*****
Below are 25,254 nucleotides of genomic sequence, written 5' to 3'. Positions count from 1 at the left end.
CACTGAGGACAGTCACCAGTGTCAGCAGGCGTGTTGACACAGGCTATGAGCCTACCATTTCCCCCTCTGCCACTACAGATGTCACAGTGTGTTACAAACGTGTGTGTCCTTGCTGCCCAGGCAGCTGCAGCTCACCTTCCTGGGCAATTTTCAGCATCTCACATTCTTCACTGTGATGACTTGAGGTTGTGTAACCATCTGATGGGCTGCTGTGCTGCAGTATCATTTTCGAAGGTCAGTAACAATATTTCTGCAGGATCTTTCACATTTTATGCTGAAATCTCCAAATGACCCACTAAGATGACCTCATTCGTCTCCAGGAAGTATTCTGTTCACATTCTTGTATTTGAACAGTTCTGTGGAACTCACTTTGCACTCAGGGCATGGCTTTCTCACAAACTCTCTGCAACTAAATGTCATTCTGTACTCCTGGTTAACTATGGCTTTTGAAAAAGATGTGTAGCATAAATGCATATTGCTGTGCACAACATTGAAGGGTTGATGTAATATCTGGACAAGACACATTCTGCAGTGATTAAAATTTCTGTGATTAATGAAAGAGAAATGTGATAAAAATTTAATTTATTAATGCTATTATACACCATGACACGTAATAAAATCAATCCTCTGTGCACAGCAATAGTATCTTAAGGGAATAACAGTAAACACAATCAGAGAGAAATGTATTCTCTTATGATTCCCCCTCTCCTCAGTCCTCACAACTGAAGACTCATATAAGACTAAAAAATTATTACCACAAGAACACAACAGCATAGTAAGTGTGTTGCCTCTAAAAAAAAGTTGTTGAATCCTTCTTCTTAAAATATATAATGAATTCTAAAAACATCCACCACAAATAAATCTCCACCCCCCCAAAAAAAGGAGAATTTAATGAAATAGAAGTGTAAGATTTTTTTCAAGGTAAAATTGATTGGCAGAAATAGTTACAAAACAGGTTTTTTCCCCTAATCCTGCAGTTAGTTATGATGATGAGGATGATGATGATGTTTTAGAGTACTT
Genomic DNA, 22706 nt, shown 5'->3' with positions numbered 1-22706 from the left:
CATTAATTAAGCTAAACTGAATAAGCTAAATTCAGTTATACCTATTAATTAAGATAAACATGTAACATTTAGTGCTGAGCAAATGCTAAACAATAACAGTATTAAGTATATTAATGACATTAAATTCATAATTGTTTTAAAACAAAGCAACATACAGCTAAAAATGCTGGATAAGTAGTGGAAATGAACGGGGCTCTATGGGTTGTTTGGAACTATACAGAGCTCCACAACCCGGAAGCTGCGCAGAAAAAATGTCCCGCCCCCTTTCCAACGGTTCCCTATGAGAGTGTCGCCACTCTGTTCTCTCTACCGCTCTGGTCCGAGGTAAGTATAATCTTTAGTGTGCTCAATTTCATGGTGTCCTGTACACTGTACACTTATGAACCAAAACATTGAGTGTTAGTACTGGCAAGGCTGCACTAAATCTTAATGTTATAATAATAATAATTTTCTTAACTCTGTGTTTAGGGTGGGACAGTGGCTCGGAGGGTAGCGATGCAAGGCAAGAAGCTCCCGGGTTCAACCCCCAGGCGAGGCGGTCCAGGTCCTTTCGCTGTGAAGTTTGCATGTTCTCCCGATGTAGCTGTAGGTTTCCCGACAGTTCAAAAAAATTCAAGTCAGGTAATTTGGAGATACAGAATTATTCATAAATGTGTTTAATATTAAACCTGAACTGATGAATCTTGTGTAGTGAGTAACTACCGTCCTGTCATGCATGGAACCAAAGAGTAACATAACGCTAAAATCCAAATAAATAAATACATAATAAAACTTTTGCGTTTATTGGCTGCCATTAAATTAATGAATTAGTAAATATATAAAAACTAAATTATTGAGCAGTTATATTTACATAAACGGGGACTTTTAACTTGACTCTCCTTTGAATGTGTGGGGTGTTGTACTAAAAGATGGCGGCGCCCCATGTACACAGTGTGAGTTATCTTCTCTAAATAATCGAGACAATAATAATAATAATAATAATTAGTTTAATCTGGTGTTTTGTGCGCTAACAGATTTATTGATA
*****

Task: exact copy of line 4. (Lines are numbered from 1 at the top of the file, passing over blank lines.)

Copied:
CATTAATTAAGCTAAACTGAATAAGCTAAATTCAGTTATACCTATTAATTAAGATAAACATGTAACATTTAGTGCTGAGCAAATGCTAAACAATAACAGTATTAAGTATATTAATGACATTAAATTCATAATTGTTTTAAAACAAAGCAACATACAGCTAAAAATGCTGGATAAGTAGTGGAAATGAACGGGGCTCTATGGGTTGTTTGGAACTATACAGAGCTCCACAACCCGGAAGCTGCGCAGAAAAAATGTCCCGCCCCCTTTCCAACGGTTCCCTATGAGAGTGTCGCCACTCTGTTCTCTCTACCGCTCTGGTCCGAGGTAAGTATAATCTTTAGTGTGCTCAATTTCATGGTGTCCTGTACACTGTACACTTATGAACCAAAACATTGAGTGTTAGTACTGGCAAGGCTGCACTAAATCTTAATGTTATAATAATAATAATTTTCTTAACTCTGTGTTTAGGGTGGGACAGTGGCTCGGAGGGTAGCGATGCAAGGCAAGAAGCTCCCGGGTTCAACCCCCAGGCGAGGCGGTCCAGGTCCTTTCGCTGTGAAGTTTGCATGTTCTCCCGATGTAGCTGTAGGTTTCCCGACAGTTCAAAAAAATTCAAGTCAGGTAATTTGGAGATACAGAATTATTCATAAATGTGTTTAATATTAAACCTGAACTGATGAATCTTGTGTAGTGAGTAACTACCGTCCTGTCATGCATGGAACCAAAGAGTAACATAACGCTAAAATCCAAATAAATAAATACATAATAAAACTTTTGCGTTTATTGGCTGCCATTAAATTAATGAATTAGTAAATATATAAAAACTAAATTATTGAGCAGTTATATTTACATAAACGGGGACTTTTAACTTGACTCTCCTTTGAATGTGTGGGGTGTTGTACTAAAAGATGGCGGCGCCCCATGTACACAGTGTGAGTTATCTTCTCTAAATAATCGAGACAATAATAATAATAATAATAATTAGTTTAATCTGGTGTTTTGTGCGCTAACAGATTTATTGATA